DougM's Puget Sound Build


You can use nichrome wire that is thick enough to support itself in a big loop. You just need to be able to adjust the voltage relative to the length and diameter of the wire such that the amp draw is correct to get the right heat. In other words… thicker and/or longer wire needs more voltage to produce the same heat. I use a car battery charger plugged into a box with a dimmer switch. Note: the dimmer switch goes before the charger not after.


We use this and it’s been great! Many different levels of voltage from 12v up to 24v.


Thanks for your replies - I’ve been noodling on this. I think I’ve figured out how to mount it in a loop such that I don’t short out the wire and I don’t burn the crap out of my fingers. I’m going to order some thicker nichrome wire than what I have in stock (which was for a 3D printer build platform) and try to use a bench power supply to drive it.

I’m thinking 22 gauge - thoughts? I haven’t actually done the math to figure out how much current I’d have to push through it because math is hard.

Failing that the car charger+dimmer switch sounds like fun :slight_smile:


Looks good but pricey. I used nicrome wire (also called resistance wire) in a wooden frame and attached a ordinary 24V 2-3A power supply.

Took me about 1 hour and 10$ s to build.


Worth noting is that the resistance wire gets longer when heated. So some kind of spring is required to make the wire tensed at different temperatures.


i used for the wire fishing line :wink:, and my small rc lipo charger has the option: hot wire, not all lipo charger have this but it is good idea to check and read the manual something


May years ago when I did a hot wire project, I used a re-curve hunting bow, Strung backwards.
I got the wire from a old space heater. Car battery as the power source. I used a long length of the wire as a variable resister to meter the power. I would use alligator clips to make connections. It worked really well.


Doug, I remembered this post, I have a pelican like case that failed my leak test. I did the test similar to your test. This is what I am doing. It might help you. Add a tube in to the box so you can blow a small amount of air into the box and create a positive pressure inside. If yours is like mine it wont take much pressure before you hear the air leaking out of the box. As log as there is positive pressure in the box, no water will get in. So I added a strap around my box, It made a significant difference. Still only holds about 1 psi, but that is twice as good as it was. The straps are dirt cheap. I have the details if you want to go that way.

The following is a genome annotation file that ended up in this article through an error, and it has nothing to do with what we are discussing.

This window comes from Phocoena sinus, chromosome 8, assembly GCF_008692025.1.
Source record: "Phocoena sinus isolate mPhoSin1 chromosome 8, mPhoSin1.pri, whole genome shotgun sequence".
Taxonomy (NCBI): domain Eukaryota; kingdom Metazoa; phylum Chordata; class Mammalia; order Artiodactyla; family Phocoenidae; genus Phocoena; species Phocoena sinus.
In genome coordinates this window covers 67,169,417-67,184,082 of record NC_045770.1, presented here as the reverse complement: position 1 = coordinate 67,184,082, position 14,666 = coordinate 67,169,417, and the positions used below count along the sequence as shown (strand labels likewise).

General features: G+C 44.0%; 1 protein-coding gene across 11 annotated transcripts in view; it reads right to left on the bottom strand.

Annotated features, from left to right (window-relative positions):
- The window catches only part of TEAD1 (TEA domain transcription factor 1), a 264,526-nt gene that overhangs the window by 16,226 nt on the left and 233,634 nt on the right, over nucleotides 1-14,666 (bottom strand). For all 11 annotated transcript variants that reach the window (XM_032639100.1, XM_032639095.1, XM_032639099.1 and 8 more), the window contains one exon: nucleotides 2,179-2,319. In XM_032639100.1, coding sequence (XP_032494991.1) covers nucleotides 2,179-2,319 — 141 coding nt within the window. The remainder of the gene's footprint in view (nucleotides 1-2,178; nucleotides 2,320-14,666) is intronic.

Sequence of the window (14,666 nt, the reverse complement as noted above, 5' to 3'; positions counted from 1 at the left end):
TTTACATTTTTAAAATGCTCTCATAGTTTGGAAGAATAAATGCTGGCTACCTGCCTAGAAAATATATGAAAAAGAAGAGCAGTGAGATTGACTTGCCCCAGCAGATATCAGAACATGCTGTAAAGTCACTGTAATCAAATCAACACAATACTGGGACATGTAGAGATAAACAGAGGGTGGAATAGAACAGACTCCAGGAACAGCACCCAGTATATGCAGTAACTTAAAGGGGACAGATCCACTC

Thanks @MAC, that had been my intention to embed a camstrap into the inset where the battery box is to go and use it to hold the box in place.

But I also have an active air pressurization system in place that consists of a small air pump , a water resistant air inlet thingie (which should work fine so long as the board doesn’t get completely inverted, which I think it can’t on account of the weight of the motor and wing) and an air outlet tube that goes from the battery box (where the air pump lives) to the Driver box and provides positive pressure in both. I have a pressure gauge on the mainboard but probably air will leak out at about the same rate that the pump will bring it in if I’m unlucky. If I’m lucky I’ll save some milliamps.


Thank you @MAC, @Alexandre and @cyberfoil for feedback on the hot wire issue. I have ordered a roll of Nichrome 20 ga. It’ll take some amps to get it warm, but it should stay rigid enough at temp to allow me to scoop out foam in the 2" diameter form that I’m after.

I’ve been fighting the flu for almost a week now and I’m super cranky when I’m sick, but I did, bit by bit, finally get all the batteries welded before the welder died.

No, I’m not kidding, my BRAND NEW welder really died, but fortunately just shortly after I finished with the above packs (which represent 1,080 individual spot welds).